Quercus robur × alba 'JFS-KW2QRX' ▪︎ Skinny Genes® English × White Oak

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Latin Name: Quercus  robur × alba 'JFS-KW2QRX'
Common Name: Skinny Genes® English × White Oak
Quercus robur x alba Skinny Genes form

Cultivar: 'JFS-KW2QRX', sold as Skinny Genes®
Family: Fagaceae
Division: White
Introduced: Plant Patent: PP24,442; 2012, J. Frank Schmidt & Son, Co.
Sun/Shade: sun
Height: 45' × 10'
Form: dense ascending branching, a tightly fastigiate habit,  narrowly columnar
Zones: to Zone 4


Leaves: From the patent: glossy, very dark green. Smooth on upper surface, mostly smooth below. Sheen.--Moderately glossy. Length.--11 cm to 16 cm when measured on two year old trees. Width.--5 cm to 8 cm when measured on two year old trees. Petioles.--5 mm to 9 mm long by 2 mm in diameter. Overall shape.--Obovate with five to eight pairs of lobes. The sinuses between the lobes generally extend one-third to one-half of the distance to the mid-rib. Leaf orientation.--Strongly upward. Margin.--Lobed with acute to slightly rounded lobe tips. Tip.--Acute. Base.--Auriculate. Stipules.--None. Veination.--Pinnate.

Fall Color: yellow, not great; marcescent into late fall and early winter.

Fruit: Acorn


Bark: Grayish. Strongly furrowed with numerous deep vertical furrows and a moderate number of horizontal furrows that create square plates.


Disease issues: Powdery mildew resistant

Cultural Uses:

Where to find Quercus  
robur × alba 'JFS-KW2QRX' :

Quercus x alba Skinny Genes Map

Notes: Keith S. Warren, in the plant patent text:
"In 1991, I planted together in a row, seven upright and mostly narrow growing oaks of the of the species Quercus robur and hybrids of Quercus robur f. fastigiata.times.alba. Among these was an experimental selection that had been identified as Quercus robur.times.alba #7 (not patented). In the fall of 1996, I noticed that Quercus robur.times.alba #7 produced a crop of acorns. I collected these acorns and sowed them in a nursery seedbed in Boring, Oreg. They germinated in the spring of 1997. I grew these seedlings for two years in the seedbed and then planted a group of these seedlings in April, 1999, in a nursery row to grow for evaluation and possible selection. I subsequently selected a small group of 12 of these seedlings for further evaluation and transplanted them into a nursery row having wider spacing in February of 2002. The remaining seedlings not selected for the small group were destroyed. I evaluated these 12 selected trees during 2002 and 2003. In the fall of 2003, I selected `JFS-KW2QX` as superior in appearance based on foliage qualities, narrow fastigiate form, and resistance to powdery mildew. In February 2004, I transplanted `JFS-KW2QX` to a long term evaluation block. Of the other eleven trees, all were destroyed except one tree, named `KW-7QRX` (not patented) that was kept for further evaluation. `KW-7QRX` has a broadly oval form that is very different from `JFS-KW2QX`, and is believed to have a different pollen parent. The seed parent tree Quercus robur.times.alba #7 was destroyed in 2001 after determining that it was susceptible to powdery mildew and its form was broader, somewhat open, and not as desirable as `JFS-KW2QX`.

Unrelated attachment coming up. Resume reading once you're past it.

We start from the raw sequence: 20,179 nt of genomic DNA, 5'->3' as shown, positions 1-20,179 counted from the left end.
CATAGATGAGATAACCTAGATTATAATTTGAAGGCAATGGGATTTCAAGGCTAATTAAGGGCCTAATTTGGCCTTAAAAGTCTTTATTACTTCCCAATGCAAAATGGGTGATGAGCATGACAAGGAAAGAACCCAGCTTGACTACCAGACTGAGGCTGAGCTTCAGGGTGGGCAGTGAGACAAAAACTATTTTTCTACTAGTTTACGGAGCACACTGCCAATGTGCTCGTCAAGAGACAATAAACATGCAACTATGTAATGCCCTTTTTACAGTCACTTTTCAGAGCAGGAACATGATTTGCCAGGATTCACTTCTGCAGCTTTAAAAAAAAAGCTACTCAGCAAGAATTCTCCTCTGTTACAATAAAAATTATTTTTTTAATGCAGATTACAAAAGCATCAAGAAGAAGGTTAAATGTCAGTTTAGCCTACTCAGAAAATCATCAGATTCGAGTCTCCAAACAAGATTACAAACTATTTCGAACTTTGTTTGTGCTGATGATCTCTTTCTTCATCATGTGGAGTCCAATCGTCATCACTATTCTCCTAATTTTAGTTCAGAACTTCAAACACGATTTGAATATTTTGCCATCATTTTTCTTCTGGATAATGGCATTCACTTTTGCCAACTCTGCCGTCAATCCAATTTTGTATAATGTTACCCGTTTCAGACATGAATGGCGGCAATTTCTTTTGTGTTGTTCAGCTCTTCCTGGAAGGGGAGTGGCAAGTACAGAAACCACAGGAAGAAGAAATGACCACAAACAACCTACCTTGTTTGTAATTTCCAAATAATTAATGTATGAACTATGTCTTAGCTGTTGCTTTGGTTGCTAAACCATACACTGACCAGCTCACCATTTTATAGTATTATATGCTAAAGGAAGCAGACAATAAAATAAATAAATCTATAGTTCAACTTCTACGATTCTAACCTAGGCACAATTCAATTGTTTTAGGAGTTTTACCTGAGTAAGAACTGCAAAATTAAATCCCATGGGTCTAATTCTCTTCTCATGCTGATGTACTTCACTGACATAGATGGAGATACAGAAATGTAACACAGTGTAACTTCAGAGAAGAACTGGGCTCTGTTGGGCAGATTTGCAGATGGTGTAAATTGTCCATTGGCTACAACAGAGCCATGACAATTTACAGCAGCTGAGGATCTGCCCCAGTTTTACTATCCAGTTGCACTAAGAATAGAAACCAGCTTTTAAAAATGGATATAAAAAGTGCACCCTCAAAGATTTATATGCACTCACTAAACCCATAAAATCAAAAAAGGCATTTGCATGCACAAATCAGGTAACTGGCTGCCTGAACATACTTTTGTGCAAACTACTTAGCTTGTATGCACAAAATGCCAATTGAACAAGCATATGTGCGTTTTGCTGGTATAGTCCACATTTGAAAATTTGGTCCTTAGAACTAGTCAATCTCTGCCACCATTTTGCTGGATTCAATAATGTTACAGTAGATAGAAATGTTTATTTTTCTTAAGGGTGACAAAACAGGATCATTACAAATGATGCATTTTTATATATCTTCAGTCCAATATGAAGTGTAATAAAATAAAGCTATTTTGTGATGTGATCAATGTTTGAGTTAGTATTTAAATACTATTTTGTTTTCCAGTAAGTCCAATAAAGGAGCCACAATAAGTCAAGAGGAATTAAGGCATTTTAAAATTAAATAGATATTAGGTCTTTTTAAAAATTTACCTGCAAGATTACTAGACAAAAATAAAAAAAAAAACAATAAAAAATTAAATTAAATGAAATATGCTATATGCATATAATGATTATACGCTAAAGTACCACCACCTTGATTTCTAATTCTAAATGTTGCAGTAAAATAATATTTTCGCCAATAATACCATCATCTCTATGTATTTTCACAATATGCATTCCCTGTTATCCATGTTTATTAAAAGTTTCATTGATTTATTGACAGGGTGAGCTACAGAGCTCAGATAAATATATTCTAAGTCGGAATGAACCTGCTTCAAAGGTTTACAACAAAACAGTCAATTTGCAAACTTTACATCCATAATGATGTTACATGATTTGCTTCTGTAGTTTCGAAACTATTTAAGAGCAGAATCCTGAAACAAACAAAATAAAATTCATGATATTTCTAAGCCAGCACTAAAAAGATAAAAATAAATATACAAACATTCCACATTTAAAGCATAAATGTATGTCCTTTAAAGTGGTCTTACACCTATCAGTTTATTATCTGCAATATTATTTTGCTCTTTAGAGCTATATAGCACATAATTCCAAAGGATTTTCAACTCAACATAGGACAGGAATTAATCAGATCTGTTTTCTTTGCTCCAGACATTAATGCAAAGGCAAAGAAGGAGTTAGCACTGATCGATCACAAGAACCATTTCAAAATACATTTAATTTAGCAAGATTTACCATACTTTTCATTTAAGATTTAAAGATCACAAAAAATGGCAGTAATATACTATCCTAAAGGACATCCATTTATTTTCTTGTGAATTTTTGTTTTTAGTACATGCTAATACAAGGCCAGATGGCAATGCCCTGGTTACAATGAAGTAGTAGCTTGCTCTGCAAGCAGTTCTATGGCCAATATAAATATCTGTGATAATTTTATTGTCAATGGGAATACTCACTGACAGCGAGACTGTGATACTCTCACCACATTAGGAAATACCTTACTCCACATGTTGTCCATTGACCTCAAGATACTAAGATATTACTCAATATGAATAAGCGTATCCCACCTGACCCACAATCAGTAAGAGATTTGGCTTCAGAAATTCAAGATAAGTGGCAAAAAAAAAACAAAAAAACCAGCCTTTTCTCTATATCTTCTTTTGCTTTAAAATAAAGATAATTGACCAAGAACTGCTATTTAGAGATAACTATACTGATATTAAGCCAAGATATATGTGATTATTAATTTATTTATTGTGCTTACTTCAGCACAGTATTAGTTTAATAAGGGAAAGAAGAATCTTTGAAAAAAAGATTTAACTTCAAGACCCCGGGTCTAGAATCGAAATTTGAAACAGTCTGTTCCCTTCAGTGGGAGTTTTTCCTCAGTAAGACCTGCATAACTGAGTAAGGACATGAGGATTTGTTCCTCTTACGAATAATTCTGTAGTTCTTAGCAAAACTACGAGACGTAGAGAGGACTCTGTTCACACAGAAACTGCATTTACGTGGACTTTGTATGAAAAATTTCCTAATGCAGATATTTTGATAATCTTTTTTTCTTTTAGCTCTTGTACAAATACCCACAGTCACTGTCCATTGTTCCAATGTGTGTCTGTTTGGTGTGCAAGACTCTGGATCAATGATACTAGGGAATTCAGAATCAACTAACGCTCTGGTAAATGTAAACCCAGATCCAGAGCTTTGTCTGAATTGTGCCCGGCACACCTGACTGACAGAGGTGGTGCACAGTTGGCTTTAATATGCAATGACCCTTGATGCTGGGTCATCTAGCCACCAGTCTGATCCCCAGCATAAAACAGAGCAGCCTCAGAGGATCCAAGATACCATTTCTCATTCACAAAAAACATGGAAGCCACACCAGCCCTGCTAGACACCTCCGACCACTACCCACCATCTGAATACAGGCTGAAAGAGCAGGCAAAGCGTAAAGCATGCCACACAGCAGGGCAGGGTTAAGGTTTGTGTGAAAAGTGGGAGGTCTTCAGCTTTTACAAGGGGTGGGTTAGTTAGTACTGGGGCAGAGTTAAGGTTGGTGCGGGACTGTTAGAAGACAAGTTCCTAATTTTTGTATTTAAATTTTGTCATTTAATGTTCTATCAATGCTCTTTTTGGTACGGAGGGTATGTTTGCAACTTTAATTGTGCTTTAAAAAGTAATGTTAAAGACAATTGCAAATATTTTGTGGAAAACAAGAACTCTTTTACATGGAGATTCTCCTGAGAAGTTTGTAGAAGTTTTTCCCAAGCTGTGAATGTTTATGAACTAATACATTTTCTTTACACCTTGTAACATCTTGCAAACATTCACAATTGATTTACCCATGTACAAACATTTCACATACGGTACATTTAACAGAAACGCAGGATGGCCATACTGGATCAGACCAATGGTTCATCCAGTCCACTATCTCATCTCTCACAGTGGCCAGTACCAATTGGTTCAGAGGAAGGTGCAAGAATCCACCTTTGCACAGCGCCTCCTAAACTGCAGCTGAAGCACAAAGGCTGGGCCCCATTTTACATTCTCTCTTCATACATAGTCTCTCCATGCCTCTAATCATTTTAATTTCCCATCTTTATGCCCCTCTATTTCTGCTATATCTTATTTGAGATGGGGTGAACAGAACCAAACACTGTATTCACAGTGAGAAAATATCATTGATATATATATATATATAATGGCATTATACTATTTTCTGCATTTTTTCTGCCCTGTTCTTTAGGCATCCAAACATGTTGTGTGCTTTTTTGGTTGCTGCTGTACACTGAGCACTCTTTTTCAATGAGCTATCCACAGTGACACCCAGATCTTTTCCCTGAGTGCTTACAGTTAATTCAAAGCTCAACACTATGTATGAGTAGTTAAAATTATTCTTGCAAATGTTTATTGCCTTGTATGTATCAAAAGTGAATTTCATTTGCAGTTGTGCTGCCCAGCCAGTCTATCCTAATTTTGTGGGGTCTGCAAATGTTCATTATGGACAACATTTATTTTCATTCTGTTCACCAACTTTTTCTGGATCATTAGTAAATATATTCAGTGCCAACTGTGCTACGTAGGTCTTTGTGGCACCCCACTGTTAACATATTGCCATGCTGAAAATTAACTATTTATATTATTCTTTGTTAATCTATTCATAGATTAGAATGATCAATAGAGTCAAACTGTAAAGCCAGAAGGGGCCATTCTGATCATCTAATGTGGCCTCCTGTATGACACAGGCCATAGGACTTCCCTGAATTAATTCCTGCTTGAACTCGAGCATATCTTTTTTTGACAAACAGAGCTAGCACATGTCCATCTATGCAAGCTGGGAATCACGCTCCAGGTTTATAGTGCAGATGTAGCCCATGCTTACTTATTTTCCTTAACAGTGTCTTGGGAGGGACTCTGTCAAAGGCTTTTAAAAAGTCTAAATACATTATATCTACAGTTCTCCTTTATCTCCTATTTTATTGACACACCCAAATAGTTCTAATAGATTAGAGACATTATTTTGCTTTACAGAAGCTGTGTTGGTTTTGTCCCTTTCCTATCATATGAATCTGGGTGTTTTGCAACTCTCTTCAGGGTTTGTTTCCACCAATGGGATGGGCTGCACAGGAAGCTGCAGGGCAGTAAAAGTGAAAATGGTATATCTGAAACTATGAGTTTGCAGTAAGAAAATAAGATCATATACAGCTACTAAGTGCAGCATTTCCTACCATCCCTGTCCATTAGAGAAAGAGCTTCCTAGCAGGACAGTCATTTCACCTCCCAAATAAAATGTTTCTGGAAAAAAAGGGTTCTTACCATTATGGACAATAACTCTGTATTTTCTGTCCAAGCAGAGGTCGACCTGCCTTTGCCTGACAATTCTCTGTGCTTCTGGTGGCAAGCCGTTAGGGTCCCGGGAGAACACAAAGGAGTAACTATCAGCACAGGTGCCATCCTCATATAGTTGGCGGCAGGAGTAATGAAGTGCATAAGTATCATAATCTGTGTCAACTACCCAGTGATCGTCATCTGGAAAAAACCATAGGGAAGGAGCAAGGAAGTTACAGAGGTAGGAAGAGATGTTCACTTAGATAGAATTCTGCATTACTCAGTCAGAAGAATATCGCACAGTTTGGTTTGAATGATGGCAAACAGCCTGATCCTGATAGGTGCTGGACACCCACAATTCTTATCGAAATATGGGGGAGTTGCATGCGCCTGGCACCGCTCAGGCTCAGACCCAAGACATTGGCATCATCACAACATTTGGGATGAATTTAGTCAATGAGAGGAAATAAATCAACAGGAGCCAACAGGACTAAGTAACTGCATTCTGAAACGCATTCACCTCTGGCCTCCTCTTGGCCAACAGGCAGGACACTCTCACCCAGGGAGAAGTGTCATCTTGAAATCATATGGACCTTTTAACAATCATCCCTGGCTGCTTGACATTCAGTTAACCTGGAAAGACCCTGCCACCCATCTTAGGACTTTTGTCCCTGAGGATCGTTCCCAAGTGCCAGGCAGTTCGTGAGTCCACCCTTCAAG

I began trial asexual propagation of small plots of `JFS-KW2QX` trees. I commenced this asexual propagation in August 2003 by successfully chip budding six trees onto Quercus robur rootstock. In 2004 I asexually propagated nine trees, in 2005 I asexually propagated seven trees, in 2006 I asexually propagated nine trees, in 2007 I asexually propagated 17 trees, and in 2008 I asexually propagated two trees. All propagation was done in nursery field rows in Canby, Oreg. by chip budding onto Quercus robur (not patented) rootstock. In each case, trees were grown for two or three years in nursery rows along side other oak varieties and observed and evaluated regularly. The trees that were asexually propagated in 2006 were transplanted in 2010 to another location in the Canby, Oreg. nursery. All of the other test trees were destroyed. From asexually propagated trees of my new variety, I established that my new variety possesses a unique combination of characteristics of fast first year growth, dense branching, a tightly fastigiate growth habit, and a narrowly columnar shape with deeply colored summer foliage and powdery mildew resistance and that these characteristics are firmly fixed in each successive generation."
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All images from Maxwell Arboretum unless noted

Quercus robur x alba Skinny Genes formForm, 2020

Quercus robur x alba Skinny Genes foliage 2Foliage

Quercus robur x alba Skinny Genes leaf

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